Now Paul applies this requirement to husbands specifically.
But why are only husbands urged to love their wives?
The pattern of requiring submission of the wife and love of the husband is consistent in the New Testament
(see also ; in , wives are urged to “submit” and husbands to live considerately with their wives and honor them).
wives are urged to “submit” and husbands to live considerately with their wives and honor them).
Think of the particular susceptibilities of each partner in the relationship:
wives may be tempted to chafe under the “headship” of their husbands; and
husbands are prone to abuse their leadership role.
Whatever the explanation, the command that husbands love their wives introduces
a somewhat revolutionary note of exchange and mutuality that is a hallmark of every Christian household.
Then moving from the positive command of loving our wives, to the negative.
“don’t be bitter toward them.”
The root word of the Greek word refers to rulership that is domineering and harsh.
Paul is urging husbands not to act with a heart of bitterness toward their wives.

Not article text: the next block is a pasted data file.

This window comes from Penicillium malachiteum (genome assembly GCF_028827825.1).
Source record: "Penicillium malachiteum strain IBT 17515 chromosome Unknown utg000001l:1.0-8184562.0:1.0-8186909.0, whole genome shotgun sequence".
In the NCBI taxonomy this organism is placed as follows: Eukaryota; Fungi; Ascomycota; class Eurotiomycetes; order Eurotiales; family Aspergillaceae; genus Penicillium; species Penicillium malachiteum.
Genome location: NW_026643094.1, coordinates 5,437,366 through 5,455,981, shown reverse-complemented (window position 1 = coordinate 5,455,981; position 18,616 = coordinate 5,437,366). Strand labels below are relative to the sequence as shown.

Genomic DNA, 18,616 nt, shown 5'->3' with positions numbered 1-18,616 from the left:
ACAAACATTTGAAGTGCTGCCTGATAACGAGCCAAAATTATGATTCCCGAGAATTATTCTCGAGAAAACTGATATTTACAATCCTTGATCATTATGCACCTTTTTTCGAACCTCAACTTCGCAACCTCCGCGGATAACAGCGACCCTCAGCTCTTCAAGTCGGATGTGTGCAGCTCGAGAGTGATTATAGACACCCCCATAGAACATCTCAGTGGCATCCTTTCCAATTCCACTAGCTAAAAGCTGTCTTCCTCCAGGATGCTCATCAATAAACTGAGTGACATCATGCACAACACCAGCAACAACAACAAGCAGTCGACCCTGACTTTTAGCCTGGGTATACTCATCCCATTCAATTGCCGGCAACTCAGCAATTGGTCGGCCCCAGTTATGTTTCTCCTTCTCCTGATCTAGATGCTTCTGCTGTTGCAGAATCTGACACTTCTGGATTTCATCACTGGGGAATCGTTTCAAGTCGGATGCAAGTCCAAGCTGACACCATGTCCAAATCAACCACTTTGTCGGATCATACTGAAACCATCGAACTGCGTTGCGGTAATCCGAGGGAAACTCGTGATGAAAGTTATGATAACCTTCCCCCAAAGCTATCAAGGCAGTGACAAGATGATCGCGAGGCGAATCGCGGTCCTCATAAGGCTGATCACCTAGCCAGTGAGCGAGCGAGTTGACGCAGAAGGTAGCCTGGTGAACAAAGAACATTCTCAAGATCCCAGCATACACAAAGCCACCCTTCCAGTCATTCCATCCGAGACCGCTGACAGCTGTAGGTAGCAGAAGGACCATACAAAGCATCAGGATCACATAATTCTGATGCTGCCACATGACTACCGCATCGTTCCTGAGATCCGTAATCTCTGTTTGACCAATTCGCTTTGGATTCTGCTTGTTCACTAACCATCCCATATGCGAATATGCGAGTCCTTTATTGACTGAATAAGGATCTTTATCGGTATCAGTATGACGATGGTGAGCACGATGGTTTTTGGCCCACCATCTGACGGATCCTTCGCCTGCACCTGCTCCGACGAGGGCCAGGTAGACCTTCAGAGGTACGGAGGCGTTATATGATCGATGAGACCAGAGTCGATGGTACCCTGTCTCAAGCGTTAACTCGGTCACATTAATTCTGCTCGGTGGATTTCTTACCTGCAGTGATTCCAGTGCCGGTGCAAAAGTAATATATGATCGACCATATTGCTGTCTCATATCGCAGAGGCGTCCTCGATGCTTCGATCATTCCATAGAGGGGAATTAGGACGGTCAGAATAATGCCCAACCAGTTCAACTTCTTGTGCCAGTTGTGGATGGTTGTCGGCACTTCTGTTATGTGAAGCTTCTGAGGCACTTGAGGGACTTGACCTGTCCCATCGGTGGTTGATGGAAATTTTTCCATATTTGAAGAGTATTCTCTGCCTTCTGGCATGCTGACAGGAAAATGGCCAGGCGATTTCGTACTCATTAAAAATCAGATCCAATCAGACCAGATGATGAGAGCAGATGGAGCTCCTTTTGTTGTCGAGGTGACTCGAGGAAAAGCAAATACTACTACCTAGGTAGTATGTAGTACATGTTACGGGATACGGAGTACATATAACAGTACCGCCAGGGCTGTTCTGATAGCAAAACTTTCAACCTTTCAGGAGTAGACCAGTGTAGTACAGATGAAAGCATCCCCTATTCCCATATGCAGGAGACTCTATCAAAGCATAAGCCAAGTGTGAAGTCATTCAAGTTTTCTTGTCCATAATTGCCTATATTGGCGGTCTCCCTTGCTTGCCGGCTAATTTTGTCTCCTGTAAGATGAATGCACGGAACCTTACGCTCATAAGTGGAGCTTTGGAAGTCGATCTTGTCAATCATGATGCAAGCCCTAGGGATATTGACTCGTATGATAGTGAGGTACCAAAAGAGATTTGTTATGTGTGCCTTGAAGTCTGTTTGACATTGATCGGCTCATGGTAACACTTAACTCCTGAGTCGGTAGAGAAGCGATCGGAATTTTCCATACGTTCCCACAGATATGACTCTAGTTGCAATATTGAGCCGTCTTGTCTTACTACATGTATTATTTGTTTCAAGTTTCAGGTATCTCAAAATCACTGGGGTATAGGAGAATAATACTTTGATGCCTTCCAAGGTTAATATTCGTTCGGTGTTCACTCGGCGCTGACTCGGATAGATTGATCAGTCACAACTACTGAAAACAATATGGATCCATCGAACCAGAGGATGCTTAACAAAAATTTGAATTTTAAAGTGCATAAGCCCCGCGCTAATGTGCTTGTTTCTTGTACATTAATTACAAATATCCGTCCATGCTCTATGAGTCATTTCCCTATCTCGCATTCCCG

The leadership that husbands rightly exhibit in marriage is not to be carried out harshly or selfishly, but lovingly.
So what is bitterness and how does a person become bitter?
Moo, D. J. (2008). The letters to the Colossians and to Philemon (p. 304). Grand Rapids, MI: William B. Eerdmans Pub. Co.
We can define bitterness which is the result of responding improperly to a hurt. Take a look at :
Make sure that no one falls short of the grace of God and that no root of bitterness springs up, causing trouble and defiling many.
The Scripture likens bitterness to a root.
Roots have to be planted. So, what’s the seed that sprouts into a root of bitterness when planted? It’s a hurt.
Priolo, L. (1999). The complete husband: a practical guide to biblical husbanding (p. 104). Amityville, NY: Calvary Press.
When someone hurts you it’s as if a seed has been dropped onto the soil of your heart.
The hurt can be real or imagined, it makes no difference: the result is the same.
If you do not deal with it biblically you’ll become bitter.
If I hurt you as a result of my sin, and you choose not to overlook it or cover it in love (; )
you must follow and pursue me with the intent of granting me forgiveness, and I must repent.
If you get your feelings hurt as a result of something that I did which was not a sin,
you must repent of your unbiblical thinking which caused you to be offended at something that was not a sin.
Priolo, L. (1999). The complete husband: a practical guide to biblical husbanding. Amityville, NY: Calvary Press.
You can choose to respond in two ways:
You can either reach down and pluck up the seed by forgiving your offender, or
you can begin to cultivate the seed by reviewing the hurt over and over again in your mind.